After giving up the 3-run homer in the third, Arizona starter Cam Walty pitched three scoreless innings to secure his fourth quality start of the season. It was sixes all around for the Senior, who finished the day with six strikeouts over six innings while surrendering six hits.

“Our starters are at least giving us five, most of the time six, sometimes seven [innings],” Hale said. “So when you start getting on those kinds of rolls, it makes your bullpen so much better.”

Things got dicey for Arizona in the top of the seventh. With the score 6-3, Eric Orloff hit two batters and gave up a single to load the bases, allowing Kyle Russel to score a run with a sac-fly to center. With two outs, Hale opted to bring in lefty reliever Bradon Zastrow for a favorable matchup against lefty Casen Taggart, to which Washington State pinch hit righty Brandham Ponce for his first plate appearance of the series. Ponce delivered with a single to center field, pulling Washington State within 1 run and putting the tying run to third. Joey Kramer, another righty, walked, bringing up yet another righty pinch-hitter, Griffen Sotomayor, who hit a weak popout to Splaine in foul ground to end the inning and allow the Wildcats to narrowly avoid disaster.

Leading 6-5 entering the top of the ninth, Kyler Heyne gave up a 3-2 leadoff liner up the middle that nearly took his head off to put the tying run on first. Washington State head coach Nathan Choate was thrown out of the game after a sacrifice bunt moved Crew Park into scoring position. With two outs, Washington State brought in their third pinch-hitter of the game, lefty Ely Kennel, to face the right-handed Heyne.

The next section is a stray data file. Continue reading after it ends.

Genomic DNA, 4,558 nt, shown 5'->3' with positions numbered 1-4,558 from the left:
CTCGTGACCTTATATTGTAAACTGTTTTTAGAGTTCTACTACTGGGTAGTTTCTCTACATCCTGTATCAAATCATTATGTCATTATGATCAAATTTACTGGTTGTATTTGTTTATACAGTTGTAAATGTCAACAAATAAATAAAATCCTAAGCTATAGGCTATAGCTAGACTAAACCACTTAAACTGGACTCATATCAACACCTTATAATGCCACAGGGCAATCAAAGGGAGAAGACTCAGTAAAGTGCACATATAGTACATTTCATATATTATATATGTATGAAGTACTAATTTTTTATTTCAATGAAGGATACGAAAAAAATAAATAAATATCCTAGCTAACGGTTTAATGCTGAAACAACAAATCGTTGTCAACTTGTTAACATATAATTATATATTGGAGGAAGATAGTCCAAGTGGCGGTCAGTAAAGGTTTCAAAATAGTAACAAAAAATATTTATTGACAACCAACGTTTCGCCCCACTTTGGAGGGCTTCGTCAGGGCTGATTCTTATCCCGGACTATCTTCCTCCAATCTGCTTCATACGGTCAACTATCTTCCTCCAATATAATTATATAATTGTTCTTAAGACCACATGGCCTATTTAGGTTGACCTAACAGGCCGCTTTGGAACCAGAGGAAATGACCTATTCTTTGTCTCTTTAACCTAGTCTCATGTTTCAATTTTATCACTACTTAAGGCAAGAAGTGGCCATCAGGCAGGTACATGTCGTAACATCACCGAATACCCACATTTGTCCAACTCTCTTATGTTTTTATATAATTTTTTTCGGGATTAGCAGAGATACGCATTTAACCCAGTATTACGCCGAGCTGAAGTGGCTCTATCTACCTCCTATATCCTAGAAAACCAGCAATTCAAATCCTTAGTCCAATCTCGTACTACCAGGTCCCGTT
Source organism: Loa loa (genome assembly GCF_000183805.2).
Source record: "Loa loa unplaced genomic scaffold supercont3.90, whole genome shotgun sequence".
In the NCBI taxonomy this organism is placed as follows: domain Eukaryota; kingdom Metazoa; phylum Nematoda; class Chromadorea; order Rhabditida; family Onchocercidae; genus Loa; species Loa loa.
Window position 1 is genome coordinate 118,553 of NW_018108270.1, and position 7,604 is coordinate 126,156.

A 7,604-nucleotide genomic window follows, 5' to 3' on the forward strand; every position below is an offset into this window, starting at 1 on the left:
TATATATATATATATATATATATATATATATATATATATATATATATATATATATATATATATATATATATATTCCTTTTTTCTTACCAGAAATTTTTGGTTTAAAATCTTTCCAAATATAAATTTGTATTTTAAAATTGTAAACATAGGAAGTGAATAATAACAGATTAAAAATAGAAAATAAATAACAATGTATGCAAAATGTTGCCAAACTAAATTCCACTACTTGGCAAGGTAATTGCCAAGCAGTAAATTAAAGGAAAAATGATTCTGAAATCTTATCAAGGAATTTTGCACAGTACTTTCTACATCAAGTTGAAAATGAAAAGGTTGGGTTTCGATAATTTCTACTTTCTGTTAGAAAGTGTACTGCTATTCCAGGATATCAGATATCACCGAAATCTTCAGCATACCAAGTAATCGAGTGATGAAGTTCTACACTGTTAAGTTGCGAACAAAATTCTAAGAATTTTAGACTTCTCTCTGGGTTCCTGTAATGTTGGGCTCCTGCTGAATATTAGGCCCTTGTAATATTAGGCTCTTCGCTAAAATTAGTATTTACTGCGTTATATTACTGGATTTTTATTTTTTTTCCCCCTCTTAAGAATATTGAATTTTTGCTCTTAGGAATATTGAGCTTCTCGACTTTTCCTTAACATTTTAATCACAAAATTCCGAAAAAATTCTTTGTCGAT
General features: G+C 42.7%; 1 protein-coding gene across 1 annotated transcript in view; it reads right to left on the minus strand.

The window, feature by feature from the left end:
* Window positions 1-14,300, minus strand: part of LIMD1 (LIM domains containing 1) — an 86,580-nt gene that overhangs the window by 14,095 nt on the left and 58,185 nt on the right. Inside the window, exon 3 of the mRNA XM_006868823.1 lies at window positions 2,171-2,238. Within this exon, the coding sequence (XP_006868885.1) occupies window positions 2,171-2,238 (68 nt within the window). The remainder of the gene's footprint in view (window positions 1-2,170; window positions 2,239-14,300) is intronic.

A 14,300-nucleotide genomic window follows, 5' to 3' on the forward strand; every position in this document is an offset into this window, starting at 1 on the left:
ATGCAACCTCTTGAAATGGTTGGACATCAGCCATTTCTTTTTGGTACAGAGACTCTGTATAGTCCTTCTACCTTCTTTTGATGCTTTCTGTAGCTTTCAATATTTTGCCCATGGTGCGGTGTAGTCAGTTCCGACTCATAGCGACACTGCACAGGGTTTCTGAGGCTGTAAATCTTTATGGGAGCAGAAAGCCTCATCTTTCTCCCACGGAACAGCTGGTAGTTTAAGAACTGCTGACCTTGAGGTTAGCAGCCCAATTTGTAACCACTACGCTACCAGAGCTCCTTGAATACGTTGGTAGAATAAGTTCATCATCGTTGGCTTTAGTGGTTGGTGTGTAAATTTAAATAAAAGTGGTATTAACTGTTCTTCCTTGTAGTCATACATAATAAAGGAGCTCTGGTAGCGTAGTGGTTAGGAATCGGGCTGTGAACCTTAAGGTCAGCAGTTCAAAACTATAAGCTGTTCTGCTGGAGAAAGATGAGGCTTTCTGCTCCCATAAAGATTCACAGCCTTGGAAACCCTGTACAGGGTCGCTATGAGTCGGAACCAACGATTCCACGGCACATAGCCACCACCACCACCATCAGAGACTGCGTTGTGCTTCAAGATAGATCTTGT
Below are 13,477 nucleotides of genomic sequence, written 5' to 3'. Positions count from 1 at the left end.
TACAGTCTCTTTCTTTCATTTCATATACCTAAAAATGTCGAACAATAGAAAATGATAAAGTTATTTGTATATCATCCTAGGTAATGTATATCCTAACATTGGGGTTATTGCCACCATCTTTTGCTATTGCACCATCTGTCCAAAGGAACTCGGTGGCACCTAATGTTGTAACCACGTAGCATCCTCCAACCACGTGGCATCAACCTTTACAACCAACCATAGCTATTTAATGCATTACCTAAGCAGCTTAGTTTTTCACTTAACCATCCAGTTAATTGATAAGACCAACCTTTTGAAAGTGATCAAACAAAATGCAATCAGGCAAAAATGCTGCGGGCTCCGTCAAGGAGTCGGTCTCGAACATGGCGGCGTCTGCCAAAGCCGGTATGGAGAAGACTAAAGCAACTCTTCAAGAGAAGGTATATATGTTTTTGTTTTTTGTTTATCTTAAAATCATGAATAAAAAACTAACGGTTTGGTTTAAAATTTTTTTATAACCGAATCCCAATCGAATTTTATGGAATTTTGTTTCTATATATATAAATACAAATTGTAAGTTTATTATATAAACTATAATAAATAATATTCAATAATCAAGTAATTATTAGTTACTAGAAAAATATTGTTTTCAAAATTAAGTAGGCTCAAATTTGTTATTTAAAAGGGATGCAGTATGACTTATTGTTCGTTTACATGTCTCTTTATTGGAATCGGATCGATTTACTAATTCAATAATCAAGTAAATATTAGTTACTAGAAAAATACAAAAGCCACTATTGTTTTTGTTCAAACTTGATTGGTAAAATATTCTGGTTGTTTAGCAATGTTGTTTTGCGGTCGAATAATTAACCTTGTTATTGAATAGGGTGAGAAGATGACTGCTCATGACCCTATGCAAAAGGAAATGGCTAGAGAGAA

The move paid off, as Kennel worked a seven-pitch at-bat before hitting a grounder up the middle for a single, scoring Parke from second base and tying the game.

Double plays in the 10th and 11th helped hold the Cougars’ offense in check. After struggling on Friday night, Netz and Pluta pitched back-to-back scoreless innings, giving Arizona an opportunity to win the game in the bottom of the 11th.

“I thought the double plays were huge,” Hale said. “The pitchers getting them was fantastic. We talked about [how hard it is] to close a game. Those same ground balls could easily bounce through on this hard infield.”

Summerhill extended his on-base streak to 32 games, going three for four with two RBIs and a run scored and improving his batting average to .366 on the season. However, he was also thrown out twice trying to take extra bases.

“The first one when he got thrown out at second I was perfectly fine with,” Hale said. “He came out of the box, saw the ball in the gap. The center fielder made a heck of a play and a heck of a throw. The other one was a hit and run. He didn’t locate the ball. When a hit and run is put on, you’re supposed to know where the ball is. It’s not a steal. So that’s a concern and we’ll have to talk about it and work at it.”

The sweep extends Arizona’s home win streak to 10 games, bringing the Wildcats’ record to 24-14 (13-5 in Pac-12) on the season and giving them sole possession of first place in the conference.

Looking ahead:

Arizona hits the road again next week, traveling to Las Cruces, New Mexico for a mid-week matchup against New Mexico State on Wednesday, April 24 at 6 p.m. The Wildcats will then head to Seattle for a weekend series against the University of Washington.